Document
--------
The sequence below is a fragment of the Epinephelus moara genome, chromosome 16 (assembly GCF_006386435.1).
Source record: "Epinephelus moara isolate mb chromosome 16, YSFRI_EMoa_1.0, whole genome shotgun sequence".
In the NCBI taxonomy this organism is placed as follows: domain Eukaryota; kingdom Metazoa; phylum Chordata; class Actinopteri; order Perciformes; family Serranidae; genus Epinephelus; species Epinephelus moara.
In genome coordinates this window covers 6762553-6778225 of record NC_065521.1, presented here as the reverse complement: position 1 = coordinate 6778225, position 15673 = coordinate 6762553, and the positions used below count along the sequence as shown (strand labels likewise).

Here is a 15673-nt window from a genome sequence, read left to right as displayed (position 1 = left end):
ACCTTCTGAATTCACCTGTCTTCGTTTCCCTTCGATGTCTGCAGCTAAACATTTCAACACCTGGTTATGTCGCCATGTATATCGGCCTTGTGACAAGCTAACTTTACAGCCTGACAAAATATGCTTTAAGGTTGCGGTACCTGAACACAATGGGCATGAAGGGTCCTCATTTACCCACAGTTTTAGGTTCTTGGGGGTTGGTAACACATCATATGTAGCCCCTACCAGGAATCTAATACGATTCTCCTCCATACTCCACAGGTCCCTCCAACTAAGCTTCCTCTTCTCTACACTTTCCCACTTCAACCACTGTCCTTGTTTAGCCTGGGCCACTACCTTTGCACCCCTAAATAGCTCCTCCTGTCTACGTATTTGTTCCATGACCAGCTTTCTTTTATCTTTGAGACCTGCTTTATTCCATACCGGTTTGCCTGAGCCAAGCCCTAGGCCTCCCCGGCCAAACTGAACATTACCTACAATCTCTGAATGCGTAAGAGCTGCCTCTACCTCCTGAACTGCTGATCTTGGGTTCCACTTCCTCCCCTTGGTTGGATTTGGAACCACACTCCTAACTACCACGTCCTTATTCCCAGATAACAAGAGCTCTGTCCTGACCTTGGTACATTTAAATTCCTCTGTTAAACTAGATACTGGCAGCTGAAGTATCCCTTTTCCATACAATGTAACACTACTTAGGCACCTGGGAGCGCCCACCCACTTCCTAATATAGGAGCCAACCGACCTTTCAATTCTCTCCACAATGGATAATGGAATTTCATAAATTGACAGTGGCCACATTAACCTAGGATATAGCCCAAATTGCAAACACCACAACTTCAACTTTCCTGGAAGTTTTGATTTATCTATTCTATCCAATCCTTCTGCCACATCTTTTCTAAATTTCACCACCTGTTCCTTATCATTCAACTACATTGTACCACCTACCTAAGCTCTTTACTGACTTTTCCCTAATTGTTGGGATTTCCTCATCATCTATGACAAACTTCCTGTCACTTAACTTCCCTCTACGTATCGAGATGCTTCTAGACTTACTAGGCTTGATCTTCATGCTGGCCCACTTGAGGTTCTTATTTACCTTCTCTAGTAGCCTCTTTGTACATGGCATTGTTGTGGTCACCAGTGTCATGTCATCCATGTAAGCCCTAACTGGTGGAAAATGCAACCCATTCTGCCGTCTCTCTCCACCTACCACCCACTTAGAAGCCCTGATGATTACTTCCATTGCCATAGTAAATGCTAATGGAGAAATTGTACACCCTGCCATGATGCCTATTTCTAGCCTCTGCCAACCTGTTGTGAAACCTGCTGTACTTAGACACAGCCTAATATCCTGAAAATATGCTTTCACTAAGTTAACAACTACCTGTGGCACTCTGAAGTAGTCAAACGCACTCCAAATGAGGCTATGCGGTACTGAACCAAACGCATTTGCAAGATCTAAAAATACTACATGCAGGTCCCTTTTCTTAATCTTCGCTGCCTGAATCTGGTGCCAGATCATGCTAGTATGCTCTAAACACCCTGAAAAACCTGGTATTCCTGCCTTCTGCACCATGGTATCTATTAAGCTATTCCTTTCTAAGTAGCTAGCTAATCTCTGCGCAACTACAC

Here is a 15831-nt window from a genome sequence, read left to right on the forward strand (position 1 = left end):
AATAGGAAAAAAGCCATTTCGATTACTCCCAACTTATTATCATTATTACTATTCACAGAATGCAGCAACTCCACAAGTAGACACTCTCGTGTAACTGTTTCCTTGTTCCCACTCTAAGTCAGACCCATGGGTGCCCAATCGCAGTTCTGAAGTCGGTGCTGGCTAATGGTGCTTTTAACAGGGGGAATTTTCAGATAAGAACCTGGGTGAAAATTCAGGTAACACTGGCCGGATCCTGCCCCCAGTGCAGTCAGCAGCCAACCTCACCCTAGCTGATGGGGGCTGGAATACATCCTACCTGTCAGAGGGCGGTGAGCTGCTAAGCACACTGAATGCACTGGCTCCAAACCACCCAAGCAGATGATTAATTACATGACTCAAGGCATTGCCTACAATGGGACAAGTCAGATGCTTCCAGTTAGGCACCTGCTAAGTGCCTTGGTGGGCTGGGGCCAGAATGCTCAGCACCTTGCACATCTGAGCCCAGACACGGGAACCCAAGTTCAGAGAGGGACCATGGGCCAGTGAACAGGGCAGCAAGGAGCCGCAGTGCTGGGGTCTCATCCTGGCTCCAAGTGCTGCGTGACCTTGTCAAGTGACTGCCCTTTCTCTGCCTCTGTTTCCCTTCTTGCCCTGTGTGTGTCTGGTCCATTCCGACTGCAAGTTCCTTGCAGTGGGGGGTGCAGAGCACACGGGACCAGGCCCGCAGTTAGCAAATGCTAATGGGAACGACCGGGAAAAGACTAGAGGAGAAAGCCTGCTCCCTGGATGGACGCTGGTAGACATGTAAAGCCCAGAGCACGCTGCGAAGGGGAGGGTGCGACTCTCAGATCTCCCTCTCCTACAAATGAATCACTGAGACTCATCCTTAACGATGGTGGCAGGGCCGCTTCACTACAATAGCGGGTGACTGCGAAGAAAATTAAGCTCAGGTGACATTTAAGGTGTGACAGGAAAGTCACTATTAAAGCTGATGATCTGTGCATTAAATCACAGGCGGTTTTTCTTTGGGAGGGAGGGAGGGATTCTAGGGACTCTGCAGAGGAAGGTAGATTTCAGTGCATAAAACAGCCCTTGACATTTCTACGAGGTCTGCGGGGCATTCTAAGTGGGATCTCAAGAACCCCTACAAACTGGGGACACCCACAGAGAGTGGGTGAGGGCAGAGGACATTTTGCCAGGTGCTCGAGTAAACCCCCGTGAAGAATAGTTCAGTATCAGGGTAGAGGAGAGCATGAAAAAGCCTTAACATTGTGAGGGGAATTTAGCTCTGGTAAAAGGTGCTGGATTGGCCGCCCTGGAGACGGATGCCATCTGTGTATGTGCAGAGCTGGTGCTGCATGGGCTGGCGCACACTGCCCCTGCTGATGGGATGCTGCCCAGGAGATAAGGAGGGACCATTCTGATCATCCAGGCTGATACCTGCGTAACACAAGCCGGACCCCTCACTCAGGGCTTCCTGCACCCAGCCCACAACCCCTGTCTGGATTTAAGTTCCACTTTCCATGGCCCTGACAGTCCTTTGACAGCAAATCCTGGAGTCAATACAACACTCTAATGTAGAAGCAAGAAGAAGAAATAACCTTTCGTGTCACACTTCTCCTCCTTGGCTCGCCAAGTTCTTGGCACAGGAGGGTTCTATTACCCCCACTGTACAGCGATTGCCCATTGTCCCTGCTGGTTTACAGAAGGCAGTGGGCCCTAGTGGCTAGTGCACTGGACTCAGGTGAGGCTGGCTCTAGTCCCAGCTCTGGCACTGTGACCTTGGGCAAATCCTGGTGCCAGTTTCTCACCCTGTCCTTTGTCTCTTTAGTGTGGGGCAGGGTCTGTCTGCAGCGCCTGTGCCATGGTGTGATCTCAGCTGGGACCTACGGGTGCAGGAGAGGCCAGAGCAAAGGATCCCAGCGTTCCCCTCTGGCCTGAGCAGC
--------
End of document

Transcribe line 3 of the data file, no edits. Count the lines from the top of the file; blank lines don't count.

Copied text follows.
In the NCBI taxonomy this organism is placed as follows: domain Eukaryota; kingdom Metazoa; phylum Chordata; class Actinopteri; order Perciformes; family Serranidae; genus Epinephelus; species Epinephelus moara.